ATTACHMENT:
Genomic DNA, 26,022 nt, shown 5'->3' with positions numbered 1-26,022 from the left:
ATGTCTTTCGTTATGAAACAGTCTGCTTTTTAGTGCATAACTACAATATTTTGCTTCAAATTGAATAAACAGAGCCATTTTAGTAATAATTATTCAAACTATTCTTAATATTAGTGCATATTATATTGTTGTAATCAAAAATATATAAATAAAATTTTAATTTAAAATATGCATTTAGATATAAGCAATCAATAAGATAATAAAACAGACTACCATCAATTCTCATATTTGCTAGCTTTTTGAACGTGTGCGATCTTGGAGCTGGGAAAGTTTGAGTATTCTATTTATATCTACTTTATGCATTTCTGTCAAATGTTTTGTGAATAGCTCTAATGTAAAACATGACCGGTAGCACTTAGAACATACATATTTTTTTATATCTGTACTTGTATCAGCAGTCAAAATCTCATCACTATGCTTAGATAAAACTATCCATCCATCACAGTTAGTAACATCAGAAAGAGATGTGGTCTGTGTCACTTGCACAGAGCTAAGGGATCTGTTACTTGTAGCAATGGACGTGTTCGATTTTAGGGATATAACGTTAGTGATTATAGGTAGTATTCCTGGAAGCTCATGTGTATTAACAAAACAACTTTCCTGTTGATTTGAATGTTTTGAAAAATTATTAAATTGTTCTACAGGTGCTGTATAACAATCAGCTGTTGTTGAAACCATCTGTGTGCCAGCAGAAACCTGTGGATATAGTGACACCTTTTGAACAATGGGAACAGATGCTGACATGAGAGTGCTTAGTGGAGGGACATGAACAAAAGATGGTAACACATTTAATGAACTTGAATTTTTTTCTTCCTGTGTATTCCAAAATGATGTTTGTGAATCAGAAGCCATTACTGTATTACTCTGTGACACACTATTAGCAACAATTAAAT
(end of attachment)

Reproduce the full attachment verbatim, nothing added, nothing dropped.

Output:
Genomic DNA, 26,022 nt, shown 5'->3' with positions numbered 1-26,022 from the left:
ATGTCTTTCGTTATGAAACAGTCTGCTTTTTAGTGCATAACTACAATATTTTGCTTCAAATTGAATAAACAGAGCCATTTTAGTAATAATTATTCAAACTATTCTTAATATTAGTGCATATTATATTGTTGTAATCAAAAATATATAAATAAAATTTTAATTTAAAATATGCATTTAGATATAAGCAATCAATAAGATAATAAAACAGACTACCATCAATTCTCATATTTGCTAGCTTTTTGAACGTGTGCGATCTTGGAGCTGGGAAAGTTTGAGTATTCTATTTATATCTACTTTATGCATTTCTGTCAAATGTTTTGTGAATAGCTCTAATGTAAAACATGACCGGTAGCACTTAGAACATACATATTTTTTTATATCTGTACTTGTATCAGCAGTCAAAATCTCATCACTATGCTTAGATAAAACTATCCATCCATCACAGTTAGTAACATCAGAAAGAGATGTGGTCTGTGTCACTTGCACAGAGCTAAGGGATCTGTTACTTGTAGCAATGGACGTGTTCGATTTTAGGGATATAACGTTAGTGATTATAGGTAGTATTCCTGGAAGCTCATGTGTATTAACAAAACAACTTTCCTGTTGATTTGAATGTTTTGAAAAATTATTAAATTGTTCTACAGGTGCTGTATAACAATCAGCTGTTGTTGAAACCATCTGTGTGCCAGCAGAAACCTGTGGATATAGTGACACCTTTTGAACAATGGGAACAGATGCTGACATGAGAGTGCTTAGTGGAGGGACATGAACAAAAGATGGTAACACATTTAATGAACTTGAATTTTTTTCTTCCTGTGTATTCCAAAATGATGTTTGTGAATCAGAAGCCATTACTGTATTACTCTGTGACACACTATTAGCAACAATTAAAT